Ben Ling is as done with 2020 as the rest of us, but certainly for him, the year could be worse.
Ling, who founded his own venture outfit in 2018 — naming it Bling Capital (a nickname from way back) — just closed on $113 million in capital commitments across two new funds: a seed-focused $77 million fund, and an opportunity fund focused on breakout companies from his portfolio that closed with $36 million in capital commitments.
It’s a decent amount of money for a so-called solo GP fund, especially coming as it does just two years after Bling closed on two very similar-size funds: a $61 seed-stage fund and a $35 opportunities-type fund. Yet Ling says it could have been twice as much committed capital, given demand. “I had to basically kick people out,” he says of those willing to write him a check.
It’s not so hard to believe, considering the track record of Ling, a former exec at Google, then Facebook, then YouTube, then Google again before Ling turned to venture capital in 2013, joining Khosla Ventures.
Between the more than five years that Ling spent with Sand Hill Road firm and the “nearly 80” investments he made as an angel investor before that, he says he has invested in 10 “unicorns” altogether so far, including Rippling, Airtable, Udemy, Quora, Instacart, Gusto, and the now publicly traded companies Pagerduty, Square, Lyft, and Palantir.
A Stanford PhD in computer science, Ling insists that by working as a lone GP — one supported by three principals — he can continue getting into more hot deals, too. “It’s important because you can make decisions much more quickly, whereas in partnerships, you have to get a partner looped in, and all those days can cost you an investment opportunity.”
Having a powerful network is surely helpful, too. Ling says that roughly 100 limited partners make up Bling’s investor base, and that these individuals are largely the heads of product, the heads of growth, and even the founders of many major startups. Among Bling’s backers, for example, is Affirm CEO Max Levchin, Yelp CEO Jeremy Stoppelman, and Quora CEO Adam D’Angelo.
Such contacts matter because when they see reports who are leaving to start new things, they will ostensibly point Bling in the founders’ direction. As for possible conflicts of interest, Ling is clear that there is a “wall, in that our LPs don’t receive any proprietary confidential information about a company unless its CEO says, ‘I want to meet these five to seven people’ who are investors in the fund.”
In the meantime, Ling is continuing to write checks, saying that in seed stage deals, Bling’s investments typically range from $400,000 to $1 million for a 10% to 12% stake in a company, and that for later-stage deals, he’s writing checks of between $1 million and $3 million.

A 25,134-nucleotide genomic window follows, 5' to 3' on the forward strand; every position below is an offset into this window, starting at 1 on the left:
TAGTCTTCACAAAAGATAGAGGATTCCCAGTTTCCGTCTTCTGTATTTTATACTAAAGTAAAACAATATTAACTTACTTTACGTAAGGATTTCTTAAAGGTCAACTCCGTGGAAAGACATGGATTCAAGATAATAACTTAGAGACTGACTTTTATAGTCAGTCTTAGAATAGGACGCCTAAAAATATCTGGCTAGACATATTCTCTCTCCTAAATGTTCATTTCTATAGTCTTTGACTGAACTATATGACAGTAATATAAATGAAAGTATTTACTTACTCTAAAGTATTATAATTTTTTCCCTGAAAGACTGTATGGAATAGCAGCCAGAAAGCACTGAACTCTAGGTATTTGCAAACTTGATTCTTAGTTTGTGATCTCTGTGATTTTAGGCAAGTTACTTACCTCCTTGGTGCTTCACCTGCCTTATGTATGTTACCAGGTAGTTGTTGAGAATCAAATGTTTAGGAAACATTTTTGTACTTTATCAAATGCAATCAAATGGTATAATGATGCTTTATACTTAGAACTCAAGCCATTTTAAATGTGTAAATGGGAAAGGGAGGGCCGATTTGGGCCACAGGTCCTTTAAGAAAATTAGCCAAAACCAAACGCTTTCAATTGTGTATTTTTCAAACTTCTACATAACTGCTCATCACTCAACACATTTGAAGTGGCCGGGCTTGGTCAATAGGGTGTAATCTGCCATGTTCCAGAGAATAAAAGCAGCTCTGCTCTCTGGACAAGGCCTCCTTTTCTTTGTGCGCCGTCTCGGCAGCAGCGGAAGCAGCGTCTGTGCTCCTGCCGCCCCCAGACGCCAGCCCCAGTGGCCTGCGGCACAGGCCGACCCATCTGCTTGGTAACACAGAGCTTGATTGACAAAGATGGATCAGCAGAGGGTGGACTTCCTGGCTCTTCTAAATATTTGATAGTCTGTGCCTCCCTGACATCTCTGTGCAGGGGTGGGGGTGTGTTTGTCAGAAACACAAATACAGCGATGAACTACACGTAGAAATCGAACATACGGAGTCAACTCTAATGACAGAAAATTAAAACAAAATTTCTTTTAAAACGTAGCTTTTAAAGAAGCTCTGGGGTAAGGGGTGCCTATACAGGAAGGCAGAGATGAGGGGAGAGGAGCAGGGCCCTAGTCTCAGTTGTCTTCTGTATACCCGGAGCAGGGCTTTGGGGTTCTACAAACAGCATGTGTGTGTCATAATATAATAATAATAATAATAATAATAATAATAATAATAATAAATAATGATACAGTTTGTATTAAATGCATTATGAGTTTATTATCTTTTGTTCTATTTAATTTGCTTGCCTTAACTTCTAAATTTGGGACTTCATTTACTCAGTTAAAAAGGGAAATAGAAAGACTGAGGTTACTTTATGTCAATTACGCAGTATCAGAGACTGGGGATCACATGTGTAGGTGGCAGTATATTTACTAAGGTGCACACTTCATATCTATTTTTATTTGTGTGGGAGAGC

If you’re curious, some of the later-stage bets in Bling’s portfolio include the micro-mobility company Lime; Tempo, a home fitness company that involves a wall-mounted screen and is focused on weight lifting; and Vise, which automate aspects of investment management for financial advisers using artificial intelligence.
More nascent bets include InFeedo, a four-year-old, Gurgaon, India-based company that’s focused on employee retention; Sprout Therapy, a year-old, Bay Area startup that’s using tech to expand healthcare access to autistic children; and Hermeus, a 2.5-year-old, Atlanta, Ga.-based company attempting to build a Mach 5 aircraft that would be capable of making the trip from New York to London in just 90 minutes. (Bling has written checks into both Hermeus’s seed and Series A rounds.)
If it seems like Bling is investing all over the place — at least within the U.S. — it is.
Ling credits his background, where he worked for among the world’s largest consumer-facing companies but where, internally, he was developing commerce and SaaS tools for the companies’ small and medium-size business customers. Indeed, Ling says some of the only areas that are off limits for Bling are “rockets, ag tech, biotech or crypto, because we don’t have a comparative advantage in those things.”
If Bling is “pitched on a biotech startup from London, that’s because every biotech investor and every London-based investor has already passed and we’re the dumb money,” he says with a laugh.
As for whether Bling will stay headquartered in the Bay Area, Ling says he’s not sure, that he’s considering a move to either Austin or Miami like a growing number of other founders and investors. He’s worried about the state of San Francisco right now, he suggests. But also, after this very strange year, he’s maybe ready for a change.
From Ling’s perspective, it doesn’t really matter. There’s “still a lot of white space in tech,” no matter where one is investing.
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